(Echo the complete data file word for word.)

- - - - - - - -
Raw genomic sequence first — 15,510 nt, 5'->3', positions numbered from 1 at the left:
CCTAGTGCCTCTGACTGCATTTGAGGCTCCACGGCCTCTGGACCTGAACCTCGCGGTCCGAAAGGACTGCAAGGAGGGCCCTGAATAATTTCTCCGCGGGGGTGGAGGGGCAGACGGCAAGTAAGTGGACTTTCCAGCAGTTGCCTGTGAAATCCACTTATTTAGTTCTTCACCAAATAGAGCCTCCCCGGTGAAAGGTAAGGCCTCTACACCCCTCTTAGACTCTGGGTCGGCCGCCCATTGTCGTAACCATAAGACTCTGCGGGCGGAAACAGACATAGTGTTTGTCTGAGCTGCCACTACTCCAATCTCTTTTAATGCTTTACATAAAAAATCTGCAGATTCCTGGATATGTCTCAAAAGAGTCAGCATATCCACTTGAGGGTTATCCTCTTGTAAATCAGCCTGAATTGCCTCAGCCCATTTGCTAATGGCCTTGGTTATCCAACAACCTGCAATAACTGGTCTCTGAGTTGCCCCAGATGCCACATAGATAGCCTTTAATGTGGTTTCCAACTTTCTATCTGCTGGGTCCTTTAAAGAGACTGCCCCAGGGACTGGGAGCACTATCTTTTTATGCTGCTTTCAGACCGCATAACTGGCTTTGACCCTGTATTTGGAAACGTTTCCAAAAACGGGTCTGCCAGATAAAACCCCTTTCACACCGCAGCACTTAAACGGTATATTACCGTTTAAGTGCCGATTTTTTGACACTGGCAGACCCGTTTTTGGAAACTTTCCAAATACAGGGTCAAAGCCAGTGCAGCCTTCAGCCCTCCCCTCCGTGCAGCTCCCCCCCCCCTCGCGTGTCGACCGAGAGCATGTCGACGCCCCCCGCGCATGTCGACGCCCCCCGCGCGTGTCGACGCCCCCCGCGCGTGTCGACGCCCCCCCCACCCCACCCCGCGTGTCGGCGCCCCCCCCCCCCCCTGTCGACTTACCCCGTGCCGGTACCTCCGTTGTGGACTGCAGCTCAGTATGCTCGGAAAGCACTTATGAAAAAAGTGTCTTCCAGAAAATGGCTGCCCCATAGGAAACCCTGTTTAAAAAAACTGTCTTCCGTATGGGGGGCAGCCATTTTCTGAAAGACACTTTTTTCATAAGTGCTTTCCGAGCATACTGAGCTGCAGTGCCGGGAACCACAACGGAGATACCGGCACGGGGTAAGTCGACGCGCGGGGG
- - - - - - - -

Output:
Raw genomic sequence first — 15,510 nt, 5'->3', positions numbered from 1 at the left:
CCTAGTGCCTCTGACTGCATTTGAGGCTCCACGGCCTCTGGACCTGAACCTCGCGGTCCGAAAGGACTGCAAGGAGGGCCCTGAATAATTTCTCCGCGGGGGTGGAGGGGCAGACGGCAAGTAAGTGGACTTTCCAGCAGTTGCCTGTGAAATCCACTTATTTAGTTCTTCACCAAATAGAGCCTCCCCGGTGAAAGGTAAGGCCTCTACACCCCTCTTAGACTCTGGGTCGGCCGCCCATTGTCGTAACCATAAGACTCTGCGGGCGGAAACAGACATAGTGTTTGTCTGAGCTGCCACTACTCCAATCTCTTTTAATGCTTTACATAAAAAATCTGCAGATTCCTGGATATGTCTCAAAAGAGTCAGCATATCCACTTGAGGGTTATCCTCTTGTAAATCAGCCTGAATTGCCTCAGCCCATTTGCTAATGGCCTTGGTTATCCAACAACCTGCAATAACTGGTCTCTGAGTTGCCCCAGATGCCACATAGATAGCCTTTAATGTGGTTTCCAACTTTCTATCTGCTGGGTCCTTTAAAGAGACTGCCCCAGGGACTGGGAGCACTATCTTTTTATGCTGCTTTCAGACCGCATAACTGGCTTTGACCCTGTATTTGGAAACGTTTCCAAAAACGGGTCTGCCAGATAAAACCCCTTTCACACCGCAGCACTTAAACGGTATATTACCGTTTAAGTGCCGATTTTTTGACACTGGCAGACCCGTTTTTGGAAACTTTCCAAATACAGGGTCAAAGCCAGTGCAGCCTTCAGCCCTCCCCTCCGTGCAGCTCCCCCCCCCCTCGCGTGTCGACCGAGAGCATGTCGACGCCCCCCGCGCATGTCGACGCCCCCCGCGCGTGTCGACGCCCCCCGCGCGTGTCGACGCCCCCCCCACCCCACCCCGCGTGTCGGCGCCCCCCCCCCCCCCTGTCGACTTACCCCGTGCCGGTACCTCCGTTGTGGACTGCAGCTCAGTATGCTCGGAAAGCACTTATGAAAAAAGTGTCTTCCAGAAAATGGCTGCCCCATAGGAAACCCTGTTTAAAAAAACTGTCTTCCGTATGGGGGGCAGCCATTTTCTGAAAGACACTTTTTTCATAAGTGCTTTCCGAGCATACTGAGCTGCAGTGCCGGGAACCACAACGGAGATACCGGCACGGGGTAAGTCGACGCGCGGGGG